- REUTERS/Toby Melville
- The Department for Environment, Food and Rural Affairs (DEFRA) is recruiting 1,200 extra staff to cope with Brexit.
- National Audit Office said the department is “under significant strain” and de-prioritising other work while it prepares for Brexit.
LONDON – The Department for Environment, Food and Rural Affairs (DEFRA) is recruiting 1,200 extra staff to cope with Brexit and is “under significant strain” from the task, according to a new report.
The National Audit Office (NAO) on Thursday published a report into how DEFRA is preparing for Britain’s exit from the UK. The report says that DEFRA has recruited 650 extra full-time staff to deal with the task, with a further 150 appointed but not yet in the post. The department hoping to recruit a further 400 employees by March of next year.
The recruitment drive represents a big shift for DEFRA, which is headed by Michael Gove. The department has cut staffing levels by around 18% since 2010. The current drive would increase staffing levels by around 5% from current levels.
The NAO warns: “Recruitment is expected to become more challenging as competition for skilled staff increases across government and the private sector.”
Many of the staff required also need “specialist analytical skills and people with deep policy expertise in particular areas (e.g. chemical regulation) to deliver EU Exit,” NAO said, increasing the challenges of recruitment. DEFRA oversees everything from fisheries policies to chemical regulation.
The NAO estimates that 95 pieces of secondary legislation need to be converted into UK law by the time Britain leaves the EU and 80% of DEFRA’s work is currently framed by EU legislation, showing the scale of the task.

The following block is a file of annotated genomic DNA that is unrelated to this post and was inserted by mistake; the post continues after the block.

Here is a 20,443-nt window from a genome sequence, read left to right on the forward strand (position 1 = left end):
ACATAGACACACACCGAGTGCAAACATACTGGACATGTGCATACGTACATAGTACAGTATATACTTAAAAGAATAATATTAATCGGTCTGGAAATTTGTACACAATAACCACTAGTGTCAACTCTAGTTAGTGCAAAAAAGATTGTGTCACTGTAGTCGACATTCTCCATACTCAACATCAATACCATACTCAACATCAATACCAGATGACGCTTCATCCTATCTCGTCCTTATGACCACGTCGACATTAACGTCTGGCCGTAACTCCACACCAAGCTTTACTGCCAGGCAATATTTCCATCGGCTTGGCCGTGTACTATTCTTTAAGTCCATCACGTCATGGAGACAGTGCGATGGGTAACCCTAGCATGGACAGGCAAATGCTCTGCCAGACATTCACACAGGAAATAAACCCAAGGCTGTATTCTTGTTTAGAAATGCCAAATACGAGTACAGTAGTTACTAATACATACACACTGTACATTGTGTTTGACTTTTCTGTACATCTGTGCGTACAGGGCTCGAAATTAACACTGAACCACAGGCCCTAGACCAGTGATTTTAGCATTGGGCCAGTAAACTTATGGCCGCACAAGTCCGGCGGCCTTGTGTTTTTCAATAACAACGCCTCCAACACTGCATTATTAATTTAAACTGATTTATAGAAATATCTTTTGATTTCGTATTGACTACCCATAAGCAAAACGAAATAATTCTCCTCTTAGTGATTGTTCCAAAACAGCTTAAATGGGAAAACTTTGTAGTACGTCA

“Defra is currently responsible for 43 of the 313 EU-related work streams identified across government – the second highest of any department,” the NAO report said. “These vary in scope and scale from rewording existing EU guidance to establishing new domestic regulatory regimes.”
Leaving the EU will leave DEFRA with an annual funding shortfall of £3.3 billion, meaning the department must devise new post-Brexit income streams, NAO said.
At the same time, DEFRA’s budget is being cut by the Treasury and NAO warns: “The scale of its EU Exit programme, alongside maintaining business as usual and delivering budget reductions, means that Defra is under significant pressure.
“Individual workloads at all levels have increased markedly as a result of EU Exit, putting pressure on its organisational resilience.”
DEFRA is de-prioritising other jobs, such as ensuring Britain’s flood resilience and environmental crisis work, as a result of the huge Brexit workload, NAO said.